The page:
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Dáil Éireann debate -
Tuesday, 15 Jul 1975

Vol. 283 No. 9

Ceisteanna—Questions. Oral Answers. - Television Interview.


asked the Minister for Posts and Telegraphs if a request was made recently to the BBC asking that a televised interview with the Minister for Justice be not broadcast; and if he will make a statement on the matter.

In the course of an interview which the Minister for Justice gave to BBC Television for a programme on the Criminal Law (Jurisdiction) Bill, it became apparent to the Minister that the approach of the interviewer was uniformed and unbalanced. The Government Information Services advised the Minister to withdraw his consent to the transmission of his interview and this was conveyed to the BBC by the Government Information Services.

Can the Minister say what exactly were the objections to the broadcast?

The Minister was concerned that the uniformed approach which appeared likely to be reflected in the programme might have a detrimental effect on public opinion, particularly in Northern Ireland. The association of the Minister with it in the form of a prerecorded interview might appear to condone that approach. Inherent in the programme's approach was the suggestion that the Irish authorities were not doing all in their power to minimise subversive activities within the State. Such a suggestion, if given currency on a BBC programme which, of course, can be seen in Northern Ireland, could only sustain further the many misunderstandings held by many people in Northern Ireland as to our attitude on violence and its perpetration. The Minister offered to appear live at the end of the programme and so to be in a position to offer informed and corrective comment on the line taken in the programme but the BBC declined.

They snubbed him.

Is not the Minister's reply a good example of what can occur if the State undertakes to broadcast a foreign programme in its entirety?

I do not think it is. This incident occurred in conditions in which no such rebroadcasting is happening. Secondly, there is only one thing really to be feared about this type of programme and that is its impact in Northern Ireland.

Or anywhere. The truth is the truth.

Most people living in the Republic know that this type of allegation is unfounded. Many people are interested to see that things are covered in this way, and it may be no bad thing that they do see it. I do not think any damage will be done to the national interest by the possibility of viewers in the south and west seeing something which is already viewable in the east and north. The fact is that the damage which we feared was the damage due to the broadcasting of this in Northern Ireland which we are not in a position to affect one way or another except, as was done in this case, to draw the attention of the BBC to the kind of damage that can be done in that area. On that we would propose to follow up.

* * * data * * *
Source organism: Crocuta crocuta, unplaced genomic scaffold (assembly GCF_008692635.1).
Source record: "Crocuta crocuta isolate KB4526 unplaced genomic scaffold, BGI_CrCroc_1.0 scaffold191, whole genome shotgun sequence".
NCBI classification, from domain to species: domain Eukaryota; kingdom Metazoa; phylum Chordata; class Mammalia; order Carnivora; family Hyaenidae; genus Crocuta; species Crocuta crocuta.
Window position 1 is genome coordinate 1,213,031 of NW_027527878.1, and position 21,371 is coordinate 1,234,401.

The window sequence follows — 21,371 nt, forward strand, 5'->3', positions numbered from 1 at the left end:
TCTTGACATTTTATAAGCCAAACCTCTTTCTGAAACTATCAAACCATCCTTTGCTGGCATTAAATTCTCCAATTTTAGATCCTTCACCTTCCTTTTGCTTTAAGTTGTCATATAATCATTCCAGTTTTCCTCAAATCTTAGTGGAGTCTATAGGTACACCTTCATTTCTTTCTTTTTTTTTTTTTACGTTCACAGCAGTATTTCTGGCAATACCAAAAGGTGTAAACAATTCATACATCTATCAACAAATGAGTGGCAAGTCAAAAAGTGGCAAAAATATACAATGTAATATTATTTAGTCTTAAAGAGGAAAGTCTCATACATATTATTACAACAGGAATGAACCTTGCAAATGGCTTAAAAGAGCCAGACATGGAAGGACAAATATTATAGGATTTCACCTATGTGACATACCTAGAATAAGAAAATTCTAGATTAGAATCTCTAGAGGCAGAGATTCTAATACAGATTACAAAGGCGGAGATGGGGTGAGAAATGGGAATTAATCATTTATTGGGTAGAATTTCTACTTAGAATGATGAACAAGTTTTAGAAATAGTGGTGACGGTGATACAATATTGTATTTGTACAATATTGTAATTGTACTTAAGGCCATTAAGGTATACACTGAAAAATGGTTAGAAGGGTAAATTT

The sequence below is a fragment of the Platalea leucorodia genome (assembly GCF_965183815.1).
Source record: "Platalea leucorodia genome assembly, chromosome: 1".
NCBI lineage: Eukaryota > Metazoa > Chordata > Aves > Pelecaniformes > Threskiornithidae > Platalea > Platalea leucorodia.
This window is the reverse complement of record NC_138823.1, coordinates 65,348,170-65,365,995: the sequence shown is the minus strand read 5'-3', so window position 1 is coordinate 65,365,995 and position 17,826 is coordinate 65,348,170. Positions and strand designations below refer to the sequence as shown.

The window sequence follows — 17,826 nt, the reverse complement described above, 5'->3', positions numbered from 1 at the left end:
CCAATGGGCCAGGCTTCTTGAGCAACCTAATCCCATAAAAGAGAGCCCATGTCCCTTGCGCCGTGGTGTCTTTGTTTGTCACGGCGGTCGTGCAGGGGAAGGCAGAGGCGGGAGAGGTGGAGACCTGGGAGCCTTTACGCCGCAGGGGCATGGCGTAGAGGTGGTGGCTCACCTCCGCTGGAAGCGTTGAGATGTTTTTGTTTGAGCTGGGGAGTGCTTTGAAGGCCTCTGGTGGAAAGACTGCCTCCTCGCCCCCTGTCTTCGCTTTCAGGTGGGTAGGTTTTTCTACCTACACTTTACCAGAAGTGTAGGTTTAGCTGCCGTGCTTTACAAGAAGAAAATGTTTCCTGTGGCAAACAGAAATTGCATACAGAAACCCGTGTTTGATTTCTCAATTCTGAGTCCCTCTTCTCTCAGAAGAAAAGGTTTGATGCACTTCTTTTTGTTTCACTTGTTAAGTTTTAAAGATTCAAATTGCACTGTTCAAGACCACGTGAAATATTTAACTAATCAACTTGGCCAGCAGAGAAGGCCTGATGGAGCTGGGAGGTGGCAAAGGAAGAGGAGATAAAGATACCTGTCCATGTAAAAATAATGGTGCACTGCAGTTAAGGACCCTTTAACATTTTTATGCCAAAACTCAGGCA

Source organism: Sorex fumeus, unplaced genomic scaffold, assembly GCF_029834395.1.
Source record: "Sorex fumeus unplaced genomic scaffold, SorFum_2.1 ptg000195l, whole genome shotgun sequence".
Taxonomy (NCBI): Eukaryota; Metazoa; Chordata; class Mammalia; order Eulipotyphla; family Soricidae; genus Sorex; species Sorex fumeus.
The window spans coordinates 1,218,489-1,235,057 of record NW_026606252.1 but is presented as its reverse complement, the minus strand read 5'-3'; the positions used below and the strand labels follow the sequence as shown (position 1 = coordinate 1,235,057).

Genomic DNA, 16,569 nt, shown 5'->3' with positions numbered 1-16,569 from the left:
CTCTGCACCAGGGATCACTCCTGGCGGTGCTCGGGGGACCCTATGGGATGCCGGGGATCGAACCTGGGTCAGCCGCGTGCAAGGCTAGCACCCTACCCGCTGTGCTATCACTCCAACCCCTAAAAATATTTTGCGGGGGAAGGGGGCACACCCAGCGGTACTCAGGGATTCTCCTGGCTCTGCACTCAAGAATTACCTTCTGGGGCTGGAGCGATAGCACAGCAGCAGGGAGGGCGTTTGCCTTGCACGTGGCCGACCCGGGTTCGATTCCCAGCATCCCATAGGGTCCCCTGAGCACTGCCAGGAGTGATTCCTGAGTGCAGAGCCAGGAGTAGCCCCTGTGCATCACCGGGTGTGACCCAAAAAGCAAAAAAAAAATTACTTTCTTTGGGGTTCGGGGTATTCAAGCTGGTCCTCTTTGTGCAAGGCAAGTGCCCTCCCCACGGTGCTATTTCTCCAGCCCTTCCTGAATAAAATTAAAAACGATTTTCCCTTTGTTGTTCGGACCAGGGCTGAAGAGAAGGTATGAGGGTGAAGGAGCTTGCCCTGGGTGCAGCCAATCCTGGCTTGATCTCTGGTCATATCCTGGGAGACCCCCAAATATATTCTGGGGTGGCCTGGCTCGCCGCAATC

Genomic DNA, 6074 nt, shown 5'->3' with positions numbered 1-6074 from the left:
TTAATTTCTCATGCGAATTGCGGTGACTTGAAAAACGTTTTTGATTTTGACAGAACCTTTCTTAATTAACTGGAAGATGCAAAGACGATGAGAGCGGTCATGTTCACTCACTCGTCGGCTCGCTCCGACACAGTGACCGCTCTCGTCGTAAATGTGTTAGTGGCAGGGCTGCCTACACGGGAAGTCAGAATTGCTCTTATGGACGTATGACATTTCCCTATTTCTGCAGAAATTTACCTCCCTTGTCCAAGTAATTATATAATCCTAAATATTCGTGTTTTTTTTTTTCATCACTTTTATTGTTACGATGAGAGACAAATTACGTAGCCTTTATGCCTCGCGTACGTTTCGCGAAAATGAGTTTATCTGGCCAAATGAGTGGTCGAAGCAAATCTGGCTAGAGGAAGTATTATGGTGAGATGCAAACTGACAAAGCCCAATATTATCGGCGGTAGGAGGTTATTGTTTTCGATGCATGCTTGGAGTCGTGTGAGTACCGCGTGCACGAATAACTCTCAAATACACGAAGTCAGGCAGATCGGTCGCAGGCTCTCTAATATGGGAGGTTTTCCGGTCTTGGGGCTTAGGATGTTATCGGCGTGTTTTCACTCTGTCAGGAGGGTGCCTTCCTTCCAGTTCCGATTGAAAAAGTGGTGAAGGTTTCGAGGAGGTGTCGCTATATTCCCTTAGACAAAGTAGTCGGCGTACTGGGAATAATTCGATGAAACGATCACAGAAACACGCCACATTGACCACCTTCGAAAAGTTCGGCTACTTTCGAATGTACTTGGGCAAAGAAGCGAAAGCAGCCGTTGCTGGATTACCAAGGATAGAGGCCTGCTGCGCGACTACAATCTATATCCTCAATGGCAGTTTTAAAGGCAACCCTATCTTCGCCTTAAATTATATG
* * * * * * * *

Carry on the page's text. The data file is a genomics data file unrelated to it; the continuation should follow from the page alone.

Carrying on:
Would the Minister not agree that current affairs programmes dealing with matters of this nature being transmitted into the State can cause a similar situation to develop?

No, the whole problem about this, as I tried to emphasise, is that the damage is done not by the reception of this kind of programme in this State where people know this is not true but by its reception and belief in it in Northern Ireland. That is the point that has to be made in this area.

Can the Minister envisage the situation where the greater damage could be done in the South?

As the Deputy knows, the BBC and other British channels are widely available in the Republic already. The gentleman who put down this question is not here. Deputy Molloy it was, who was arguing——

Very often it happens that Ministers are not here.

There are times when the Minister for Posts and Telegraphs is not here.

I am just expressing regret that he is not here because that Deputy urged that multi-channel television be provided for Galway city. If it were provided it would carry this kind of programme.

Is the Minister saying that an untruth about this country televised and broadcast in Britain is unimportant? Is he saying that it is only important when it is broadcast in Northern Ireland?

No, I am not. I accept the Deputy's point. It does damage in Britain and it does damage in Northern Ireland. Northern Ireland is the main one because opinion there is much more sensitive on this issue than it is elsewhere. Damage is also done in Britain and it is right that we should draw the attention of the people concerned to the damage that can be done by this kind of programme.

Next question.